Washington Fish and Wildlife officials say the wolf recovery plan is working and halfway to its requirements to declassify them as an endangered species. Commissioners Kim Thorburn and Jay Kiehne say they want to know if the plan needs updating.
Washington Fish and Wildlife officials say the state’s wolf recovery plan is working and halfway to completion.
Once population targets are reached, managers can lift protection for the wolves as an endangered species.
WDFW wolf policy coordinator Donny Martorello says the state has met the recovery objective in the eastern Washington recovery zone and is halfway there in the central recovery zone.
“I do think the second half here is likely going to be a little faster than the first half because Washington’s wolf population is getting larger and larger and larger,” he said.
State wildlife managers classify wolves as endangered across Washington under state law. In the western two-thirds of Washington, the wolf is listed as endangered under the federal Endangered Species Act, meaning it is much more stringently protected there.
Commissioners Kim Thorburn and Jay Kiehne want to know if the plan needs updating as they begin to consider eventual delisting.
“We’ve got these three wolf management zones and we’re piling up in one of them with wolves,” Thorburn said. “I don’t see distribution going in sort of an even fashion into the other zones, which is what the current plan would require for changing the classification.”
The state legislature has instructed the department to consider translocation of wolves under the State Environmental Policy Act, another recognition of the pileup of wolves in Eastern Washington, Thorburn said.
Under SEPA, Thorburn would like to ask more questions, including considering regional delisting instead of statewide delisting.
“The feds have delisted these wolves in northeastern and southeastern Washington,” she said. “Wolves don’t recognize state lines. They’re really a component of a recovered population that are heavily hunted in our neighboring states, Montana and Idaho, and still doing well.”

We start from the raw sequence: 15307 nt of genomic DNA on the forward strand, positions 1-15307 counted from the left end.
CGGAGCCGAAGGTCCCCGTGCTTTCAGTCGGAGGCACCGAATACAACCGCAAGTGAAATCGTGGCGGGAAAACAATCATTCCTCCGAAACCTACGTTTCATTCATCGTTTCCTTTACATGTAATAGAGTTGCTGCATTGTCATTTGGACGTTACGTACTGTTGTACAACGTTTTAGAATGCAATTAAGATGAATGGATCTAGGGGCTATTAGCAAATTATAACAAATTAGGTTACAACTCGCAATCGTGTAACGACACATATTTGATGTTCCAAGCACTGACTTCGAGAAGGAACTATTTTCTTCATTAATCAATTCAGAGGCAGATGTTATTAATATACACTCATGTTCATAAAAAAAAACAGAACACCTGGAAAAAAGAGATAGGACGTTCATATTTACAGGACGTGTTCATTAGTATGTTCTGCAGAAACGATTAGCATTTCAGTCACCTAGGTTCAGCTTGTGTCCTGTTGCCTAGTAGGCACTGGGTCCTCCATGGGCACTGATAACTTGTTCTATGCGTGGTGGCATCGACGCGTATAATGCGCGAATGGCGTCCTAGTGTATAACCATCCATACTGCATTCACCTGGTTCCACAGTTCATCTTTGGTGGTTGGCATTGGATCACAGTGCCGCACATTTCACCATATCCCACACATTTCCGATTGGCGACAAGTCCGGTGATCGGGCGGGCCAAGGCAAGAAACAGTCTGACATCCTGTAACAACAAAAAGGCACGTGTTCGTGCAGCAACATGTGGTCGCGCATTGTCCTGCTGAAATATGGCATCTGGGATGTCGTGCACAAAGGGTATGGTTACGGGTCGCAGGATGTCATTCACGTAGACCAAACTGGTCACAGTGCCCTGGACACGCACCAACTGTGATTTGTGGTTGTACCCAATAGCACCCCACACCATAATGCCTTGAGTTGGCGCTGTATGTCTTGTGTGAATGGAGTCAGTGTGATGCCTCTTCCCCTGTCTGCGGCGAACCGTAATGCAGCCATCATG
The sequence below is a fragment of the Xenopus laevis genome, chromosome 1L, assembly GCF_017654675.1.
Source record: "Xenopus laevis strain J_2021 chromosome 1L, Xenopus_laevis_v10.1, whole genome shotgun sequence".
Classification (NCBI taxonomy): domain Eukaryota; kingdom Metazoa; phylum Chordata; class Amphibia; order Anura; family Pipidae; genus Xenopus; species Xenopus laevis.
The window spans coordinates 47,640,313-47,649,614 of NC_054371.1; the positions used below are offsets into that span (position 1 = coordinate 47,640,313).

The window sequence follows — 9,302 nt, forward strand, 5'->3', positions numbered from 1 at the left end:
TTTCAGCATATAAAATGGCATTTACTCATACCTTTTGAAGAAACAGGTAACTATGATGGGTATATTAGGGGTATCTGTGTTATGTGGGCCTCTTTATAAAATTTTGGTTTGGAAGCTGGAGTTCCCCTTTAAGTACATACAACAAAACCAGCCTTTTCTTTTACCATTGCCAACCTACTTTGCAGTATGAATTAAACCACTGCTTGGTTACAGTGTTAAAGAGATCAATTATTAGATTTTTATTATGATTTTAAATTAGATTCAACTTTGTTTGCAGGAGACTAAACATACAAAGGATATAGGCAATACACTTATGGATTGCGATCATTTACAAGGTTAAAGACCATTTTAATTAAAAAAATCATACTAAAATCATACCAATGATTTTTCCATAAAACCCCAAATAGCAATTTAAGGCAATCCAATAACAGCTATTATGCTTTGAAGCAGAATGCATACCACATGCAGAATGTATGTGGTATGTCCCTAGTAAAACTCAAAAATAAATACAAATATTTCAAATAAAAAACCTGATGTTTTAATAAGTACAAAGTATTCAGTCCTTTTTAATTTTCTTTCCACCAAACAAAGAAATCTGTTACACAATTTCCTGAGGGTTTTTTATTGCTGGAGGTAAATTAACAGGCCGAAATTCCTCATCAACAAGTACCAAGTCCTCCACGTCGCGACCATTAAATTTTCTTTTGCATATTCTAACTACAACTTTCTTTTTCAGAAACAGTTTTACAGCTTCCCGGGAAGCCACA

Ranchers in northeastern Washington have had the “brunt” of wolf recovery, Kiehne said.
“Did we understand at the time it was going to really hit one part of the state and those community members and those communities and those ranchers as hard as can be?” he said. “It’s added expense and added worry to those people that are raising cattle and sheep up there. … Do we still think we’re on track as we move into this new phase from trying to make sure (wolves are) recovered to making sure they’re not doing damage to people’s livelihoods or their communities?”
With wolves currently listed as endangered, WDFW calls the shots on problem wolves, Thorburn said.
“I think it feels very top-down to local communities,” she said.
She would like to explore a program with more community-based action, similar to cooperatives used in neighboring states.
“Management is going to be hard for some people on the environmental side (and) a welcome relief for people looking forward to a hunting season of wolves,” Kiehne said. “Somewhere in there, we’ve got to come to grips.”
Martorello expects a timeline of several years.
“We want to meet and talk with as many Washington communities as possible, get them involved in the planning process and hear their input,” Martorello said.